• And, of course, good conversation with good friends!
And now for the photo tour; brace yourself, it's a long one.

Hearst Castle

Hearst Castle's Neptune Pool

When we arrived at the entrance to the 250,000 acre Hearst ranch, it was cloudy and cold, but when we reached the summit where the castle stands it was bright and sunny, as we had passed through all the clouds on the way up :)

Ty and I in front of Hearst Castle

College roomies

Hearst Castle's Roman pool - my sister Sarah took a photo of this pool a few months ago and I've been wanting to see it ever since because I love the perfect reflection in the pool

One of Hearst Castle's bell towers - much of the castle is made up of parts of other buildings from all over Europe

Tyler and the Mustang - I would explain him if I could :)

Pretty poo-covered rock along The Big Sur

The Big Sur

Beach waterfall at Julie Pfeiffer Burns State Park along The Big Sur

The Big Sur road - I took Dramamine for the first time in my life and it made the drive wonderful :)

The Big Sur - with one of the iconic bridges in the distance

Alcatraz ruins - I thought this was the social hall for inmates, but apparently on Alcatraz inmates don't socialize, they just sit in a single man cell all day long, everyday.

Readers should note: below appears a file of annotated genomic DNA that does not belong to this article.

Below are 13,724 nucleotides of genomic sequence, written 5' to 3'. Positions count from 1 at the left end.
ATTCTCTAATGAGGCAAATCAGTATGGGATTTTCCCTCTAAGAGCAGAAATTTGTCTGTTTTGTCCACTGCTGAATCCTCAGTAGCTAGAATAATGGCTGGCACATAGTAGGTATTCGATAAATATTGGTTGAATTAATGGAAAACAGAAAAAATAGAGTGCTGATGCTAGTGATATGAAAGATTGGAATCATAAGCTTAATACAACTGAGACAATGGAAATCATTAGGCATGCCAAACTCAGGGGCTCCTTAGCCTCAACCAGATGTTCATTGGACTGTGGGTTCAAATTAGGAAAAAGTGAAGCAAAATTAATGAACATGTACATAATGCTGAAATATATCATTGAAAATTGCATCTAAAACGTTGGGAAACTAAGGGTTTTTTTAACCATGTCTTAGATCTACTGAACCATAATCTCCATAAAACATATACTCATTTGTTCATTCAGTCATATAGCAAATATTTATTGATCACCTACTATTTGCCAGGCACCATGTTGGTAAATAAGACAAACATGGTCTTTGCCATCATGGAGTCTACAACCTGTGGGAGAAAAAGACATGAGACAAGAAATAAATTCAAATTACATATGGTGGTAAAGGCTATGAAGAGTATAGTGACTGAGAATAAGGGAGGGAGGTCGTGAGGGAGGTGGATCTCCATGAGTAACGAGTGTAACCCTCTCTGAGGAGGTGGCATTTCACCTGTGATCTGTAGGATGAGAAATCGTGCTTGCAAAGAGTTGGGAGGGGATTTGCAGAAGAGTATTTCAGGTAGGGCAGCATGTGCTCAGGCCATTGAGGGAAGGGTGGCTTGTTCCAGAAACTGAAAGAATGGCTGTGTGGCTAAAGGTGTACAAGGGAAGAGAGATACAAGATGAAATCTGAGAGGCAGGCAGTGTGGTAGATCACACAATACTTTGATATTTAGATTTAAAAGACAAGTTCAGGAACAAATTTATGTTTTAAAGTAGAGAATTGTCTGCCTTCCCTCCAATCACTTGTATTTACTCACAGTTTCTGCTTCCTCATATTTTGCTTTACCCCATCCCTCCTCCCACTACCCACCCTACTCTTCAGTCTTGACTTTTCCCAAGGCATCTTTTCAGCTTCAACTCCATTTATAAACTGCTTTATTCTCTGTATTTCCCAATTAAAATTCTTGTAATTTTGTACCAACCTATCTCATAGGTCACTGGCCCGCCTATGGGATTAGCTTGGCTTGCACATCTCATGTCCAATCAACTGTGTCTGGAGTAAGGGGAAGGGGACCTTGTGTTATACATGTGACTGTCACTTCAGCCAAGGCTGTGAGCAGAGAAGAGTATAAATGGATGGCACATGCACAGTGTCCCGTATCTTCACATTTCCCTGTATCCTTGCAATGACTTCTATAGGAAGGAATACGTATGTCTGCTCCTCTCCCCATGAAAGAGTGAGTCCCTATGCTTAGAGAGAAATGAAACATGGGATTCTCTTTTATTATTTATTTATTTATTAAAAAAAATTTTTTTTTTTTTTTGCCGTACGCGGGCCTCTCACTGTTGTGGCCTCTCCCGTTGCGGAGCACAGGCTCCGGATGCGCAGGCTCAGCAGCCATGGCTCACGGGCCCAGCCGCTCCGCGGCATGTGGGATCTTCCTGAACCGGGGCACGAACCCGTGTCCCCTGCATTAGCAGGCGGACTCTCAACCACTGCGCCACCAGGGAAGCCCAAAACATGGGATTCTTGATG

Alcatraz cell - the tour was interesting, but still a little creepy.

Fisherman's Wharf residents enjoying an afternoon nap

Some of San Francisco's steep streets

Lombard Street

View of San Francisco from the top of Lombard Street

Our road-tripping pals, Nick and Dyanna, in front of the Golden Gate Bridge. It was cloudy most of our time in the city and by the time we got close enough to have a good view of the bridge it was getting dark. That, combined with me shivering as I took pictures, made for a blurry photo, and this is still the best photo of the bridge we got. Sorry.

The Oakland Temple - is was dark (obviously) and cold when we stopped here too, so the photos are blurry. The temple also slowly started to shut off all the lights when I was trying to take pictures, but it was still absolutely gorgeous and I loved it!! Cute little bridge, yeah?!

The Redwoods at Cathedral Grove - the forest was soooo beautiful here

View above the Redwood forest as we left Muir Woods National Monument